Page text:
Hannity’s intransigence is Trumpian in its effectiveness: By backing off on reporting on Fox News about Rich, but maintaining his contention that there “is something going on,” he is effectively having it both ways. At least until a killer is found, he will never have to admit he is wrong. And Trump will continue to be the beneficiary.
A waiter appeared with two more pints of beer. When he left, Hannity gestured toward him. “I’m no different to all the service businesses,” he said. It was a theme he returned to frequently, his enduring fixation on consumer demand — what made people angry or happy, what turned them on or off.
Something tells me he wouldn’t accept the same argument from a drug dealer.
Sitting inches from the president, Hannity covered the biggest issues of the day, serving as rudder and prompt — steering Trump gently to friendly terrain.
Sycophant? No. Puppeteer.
Up until now, when dealing with claims of a right to discriminate in the context of gay rights, the courts have largely followed the precedents of the civil rights era and rejected such constitutional claims. But by agreeing to hear the baker’s appeal in Masterpiece Cake, the Supreme Court has indicated it may be reconsidering this history of judicial deference to lawmakers on the line between permissible and impermissible discrimination. It should not.
We should debate the boundaries of legal anti-discrimination requirements. We should, when appropriate, recognize exemptions in our laws. But we should not rely on our courts to protect this right — which would foreclose these debates.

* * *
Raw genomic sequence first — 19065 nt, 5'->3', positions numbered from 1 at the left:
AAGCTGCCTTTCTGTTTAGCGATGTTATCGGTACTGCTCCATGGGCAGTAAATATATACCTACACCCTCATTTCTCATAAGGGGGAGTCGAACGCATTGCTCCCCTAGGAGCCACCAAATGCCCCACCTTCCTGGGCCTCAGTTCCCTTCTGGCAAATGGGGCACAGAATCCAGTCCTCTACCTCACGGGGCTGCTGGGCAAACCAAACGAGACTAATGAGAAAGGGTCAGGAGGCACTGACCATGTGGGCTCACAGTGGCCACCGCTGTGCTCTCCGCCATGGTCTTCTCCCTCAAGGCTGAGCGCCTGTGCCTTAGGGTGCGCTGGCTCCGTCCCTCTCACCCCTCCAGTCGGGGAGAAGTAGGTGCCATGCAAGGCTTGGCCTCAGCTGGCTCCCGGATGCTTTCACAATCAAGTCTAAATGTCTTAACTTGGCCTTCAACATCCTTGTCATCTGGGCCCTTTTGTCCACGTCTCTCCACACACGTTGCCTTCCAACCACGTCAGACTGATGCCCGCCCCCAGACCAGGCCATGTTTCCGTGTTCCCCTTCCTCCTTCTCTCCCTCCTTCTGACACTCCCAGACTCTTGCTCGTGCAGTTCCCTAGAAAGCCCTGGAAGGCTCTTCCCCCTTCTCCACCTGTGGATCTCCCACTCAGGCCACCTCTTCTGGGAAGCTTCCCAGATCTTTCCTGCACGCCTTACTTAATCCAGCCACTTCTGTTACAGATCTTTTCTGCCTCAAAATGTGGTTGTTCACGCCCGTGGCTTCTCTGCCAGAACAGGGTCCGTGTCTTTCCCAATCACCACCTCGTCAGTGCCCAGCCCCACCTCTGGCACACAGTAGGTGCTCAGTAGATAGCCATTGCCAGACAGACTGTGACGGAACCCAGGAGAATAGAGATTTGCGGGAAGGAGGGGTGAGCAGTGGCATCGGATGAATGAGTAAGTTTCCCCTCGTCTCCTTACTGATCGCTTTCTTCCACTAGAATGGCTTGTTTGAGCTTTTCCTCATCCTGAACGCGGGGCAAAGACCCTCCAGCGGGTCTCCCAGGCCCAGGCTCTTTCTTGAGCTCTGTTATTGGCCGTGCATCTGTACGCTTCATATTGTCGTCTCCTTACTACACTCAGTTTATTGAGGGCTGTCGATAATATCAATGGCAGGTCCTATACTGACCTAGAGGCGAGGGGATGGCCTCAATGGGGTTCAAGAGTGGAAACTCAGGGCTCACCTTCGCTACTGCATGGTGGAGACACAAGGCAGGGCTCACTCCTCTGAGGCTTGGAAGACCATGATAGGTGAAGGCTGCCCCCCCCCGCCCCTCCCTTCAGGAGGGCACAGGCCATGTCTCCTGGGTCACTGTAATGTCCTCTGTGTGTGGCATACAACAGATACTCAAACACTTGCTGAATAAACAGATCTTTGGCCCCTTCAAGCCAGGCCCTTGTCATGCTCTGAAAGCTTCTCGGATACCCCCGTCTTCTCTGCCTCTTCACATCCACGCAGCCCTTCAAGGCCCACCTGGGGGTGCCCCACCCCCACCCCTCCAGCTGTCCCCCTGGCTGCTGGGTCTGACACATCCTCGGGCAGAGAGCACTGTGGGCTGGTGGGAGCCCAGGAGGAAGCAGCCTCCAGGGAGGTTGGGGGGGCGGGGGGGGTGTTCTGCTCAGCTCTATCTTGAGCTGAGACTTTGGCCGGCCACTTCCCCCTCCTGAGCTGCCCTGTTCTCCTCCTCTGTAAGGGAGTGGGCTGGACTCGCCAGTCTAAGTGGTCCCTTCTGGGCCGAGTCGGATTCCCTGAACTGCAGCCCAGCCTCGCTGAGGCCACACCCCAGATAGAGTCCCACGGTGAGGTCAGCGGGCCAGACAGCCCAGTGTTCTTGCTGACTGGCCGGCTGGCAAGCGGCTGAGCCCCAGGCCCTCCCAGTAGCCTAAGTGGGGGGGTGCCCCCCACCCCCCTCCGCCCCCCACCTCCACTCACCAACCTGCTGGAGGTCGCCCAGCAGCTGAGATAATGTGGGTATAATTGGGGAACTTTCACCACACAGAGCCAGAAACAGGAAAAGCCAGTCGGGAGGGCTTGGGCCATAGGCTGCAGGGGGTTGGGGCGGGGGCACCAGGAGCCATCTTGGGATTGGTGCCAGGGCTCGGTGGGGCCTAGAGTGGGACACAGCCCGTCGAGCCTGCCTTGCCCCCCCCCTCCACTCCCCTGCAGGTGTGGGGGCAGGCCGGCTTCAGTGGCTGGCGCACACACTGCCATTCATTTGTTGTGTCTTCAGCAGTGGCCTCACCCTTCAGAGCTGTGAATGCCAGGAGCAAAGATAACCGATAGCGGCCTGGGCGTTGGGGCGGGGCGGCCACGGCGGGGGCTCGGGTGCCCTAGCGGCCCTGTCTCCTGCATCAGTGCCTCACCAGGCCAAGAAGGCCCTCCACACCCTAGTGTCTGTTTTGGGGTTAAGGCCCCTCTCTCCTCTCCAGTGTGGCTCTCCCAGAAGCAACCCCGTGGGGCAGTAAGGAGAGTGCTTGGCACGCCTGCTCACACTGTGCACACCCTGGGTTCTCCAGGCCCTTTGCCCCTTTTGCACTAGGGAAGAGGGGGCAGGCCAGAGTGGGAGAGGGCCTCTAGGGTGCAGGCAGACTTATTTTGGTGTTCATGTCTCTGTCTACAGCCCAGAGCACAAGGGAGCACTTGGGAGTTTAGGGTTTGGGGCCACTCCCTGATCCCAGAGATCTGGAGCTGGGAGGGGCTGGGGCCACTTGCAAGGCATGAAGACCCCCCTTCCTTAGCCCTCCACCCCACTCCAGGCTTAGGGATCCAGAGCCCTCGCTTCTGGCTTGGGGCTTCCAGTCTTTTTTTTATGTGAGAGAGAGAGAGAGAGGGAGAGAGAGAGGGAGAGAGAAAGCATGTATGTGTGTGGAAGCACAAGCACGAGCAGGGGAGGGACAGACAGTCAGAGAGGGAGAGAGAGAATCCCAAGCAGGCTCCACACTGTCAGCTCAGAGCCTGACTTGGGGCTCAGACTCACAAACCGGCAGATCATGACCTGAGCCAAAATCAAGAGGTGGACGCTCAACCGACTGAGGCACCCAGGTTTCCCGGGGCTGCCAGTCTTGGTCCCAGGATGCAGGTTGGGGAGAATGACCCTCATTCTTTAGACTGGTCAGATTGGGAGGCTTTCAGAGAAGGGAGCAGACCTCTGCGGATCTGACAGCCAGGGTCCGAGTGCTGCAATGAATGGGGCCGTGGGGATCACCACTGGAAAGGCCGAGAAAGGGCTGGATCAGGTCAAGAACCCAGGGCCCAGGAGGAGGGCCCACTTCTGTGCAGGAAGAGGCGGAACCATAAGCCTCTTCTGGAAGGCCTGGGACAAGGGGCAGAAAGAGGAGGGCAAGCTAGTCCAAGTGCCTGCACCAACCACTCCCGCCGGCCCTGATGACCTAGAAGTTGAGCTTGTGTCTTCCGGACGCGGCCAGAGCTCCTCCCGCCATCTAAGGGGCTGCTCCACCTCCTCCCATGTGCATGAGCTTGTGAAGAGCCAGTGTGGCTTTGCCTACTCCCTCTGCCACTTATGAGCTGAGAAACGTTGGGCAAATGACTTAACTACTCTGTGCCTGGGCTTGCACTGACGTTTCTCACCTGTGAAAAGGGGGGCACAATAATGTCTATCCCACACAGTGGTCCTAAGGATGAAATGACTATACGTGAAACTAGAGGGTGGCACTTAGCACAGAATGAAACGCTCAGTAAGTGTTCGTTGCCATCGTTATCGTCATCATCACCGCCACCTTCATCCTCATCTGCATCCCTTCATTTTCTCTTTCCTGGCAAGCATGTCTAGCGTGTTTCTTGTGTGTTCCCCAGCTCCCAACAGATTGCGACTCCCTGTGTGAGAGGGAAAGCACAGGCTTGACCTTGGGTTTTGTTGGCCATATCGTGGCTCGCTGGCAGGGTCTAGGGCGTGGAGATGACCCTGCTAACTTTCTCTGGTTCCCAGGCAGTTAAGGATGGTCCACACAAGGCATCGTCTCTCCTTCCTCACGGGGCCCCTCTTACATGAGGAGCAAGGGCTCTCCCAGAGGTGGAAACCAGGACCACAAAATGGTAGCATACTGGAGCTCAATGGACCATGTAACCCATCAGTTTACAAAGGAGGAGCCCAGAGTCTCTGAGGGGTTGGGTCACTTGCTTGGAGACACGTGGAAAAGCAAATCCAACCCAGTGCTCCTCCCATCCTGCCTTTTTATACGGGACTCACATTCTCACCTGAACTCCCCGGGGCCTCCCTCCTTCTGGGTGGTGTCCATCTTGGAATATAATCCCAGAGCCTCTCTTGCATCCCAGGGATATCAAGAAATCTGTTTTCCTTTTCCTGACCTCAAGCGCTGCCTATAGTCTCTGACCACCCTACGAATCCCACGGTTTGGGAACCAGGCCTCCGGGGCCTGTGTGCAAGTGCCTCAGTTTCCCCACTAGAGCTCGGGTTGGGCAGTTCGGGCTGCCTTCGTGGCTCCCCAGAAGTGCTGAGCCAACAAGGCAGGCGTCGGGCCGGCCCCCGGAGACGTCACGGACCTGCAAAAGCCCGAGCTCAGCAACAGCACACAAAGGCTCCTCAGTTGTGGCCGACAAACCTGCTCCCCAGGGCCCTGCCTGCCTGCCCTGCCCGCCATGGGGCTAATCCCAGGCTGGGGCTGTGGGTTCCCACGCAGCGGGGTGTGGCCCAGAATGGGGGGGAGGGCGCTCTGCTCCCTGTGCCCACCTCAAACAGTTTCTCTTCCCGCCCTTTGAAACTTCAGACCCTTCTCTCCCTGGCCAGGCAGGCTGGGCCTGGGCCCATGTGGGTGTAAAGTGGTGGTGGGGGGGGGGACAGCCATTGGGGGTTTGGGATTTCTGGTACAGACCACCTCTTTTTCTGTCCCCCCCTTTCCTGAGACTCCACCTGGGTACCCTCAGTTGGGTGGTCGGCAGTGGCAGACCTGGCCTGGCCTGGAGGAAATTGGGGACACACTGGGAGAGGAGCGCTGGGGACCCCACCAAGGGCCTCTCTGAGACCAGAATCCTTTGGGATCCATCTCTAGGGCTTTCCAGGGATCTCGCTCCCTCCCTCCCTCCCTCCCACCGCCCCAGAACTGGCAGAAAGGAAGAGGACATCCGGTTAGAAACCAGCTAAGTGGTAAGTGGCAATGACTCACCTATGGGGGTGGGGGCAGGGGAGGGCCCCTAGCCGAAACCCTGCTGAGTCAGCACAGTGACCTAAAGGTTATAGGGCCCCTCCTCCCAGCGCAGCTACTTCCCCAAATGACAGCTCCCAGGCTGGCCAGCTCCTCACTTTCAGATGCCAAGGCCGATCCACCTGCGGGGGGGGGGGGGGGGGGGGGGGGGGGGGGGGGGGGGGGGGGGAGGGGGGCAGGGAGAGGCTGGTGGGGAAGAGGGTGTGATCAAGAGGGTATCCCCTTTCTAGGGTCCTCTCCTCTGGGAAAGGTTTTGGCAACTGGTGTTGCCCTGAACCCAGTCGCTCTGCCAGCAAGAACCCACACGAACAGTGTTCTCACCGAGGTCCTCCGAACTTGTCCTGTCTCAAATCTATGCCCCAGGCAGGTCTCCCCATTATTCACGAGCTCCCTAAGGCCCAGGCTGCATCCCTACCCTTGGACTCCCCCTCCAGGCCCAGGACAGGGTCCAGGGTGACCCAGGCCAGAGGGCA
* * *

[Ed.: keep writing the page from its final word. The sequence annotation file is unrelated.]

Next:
Companies have historically high levels of after-tax profits. Why do we think giving an even larger windfall to shareholders will suddenly fuel investment?
For companies to seek new investment, they need a healthy middle class. Perhaps that is why so few C.E.O. hands went up at a recent event when asked if they would use tax cuts to increase investment; few companies plan new investments in response.
There is simply no economic rationale for a windfall to shareholders based on their prior tax avoidance, and there is no economic evidence that such windfalls promote United States investment or job creation.
This tax bill is not about workers. It is about giving shareholders and businesses lower taxes and merely hoping benefits will trickle down.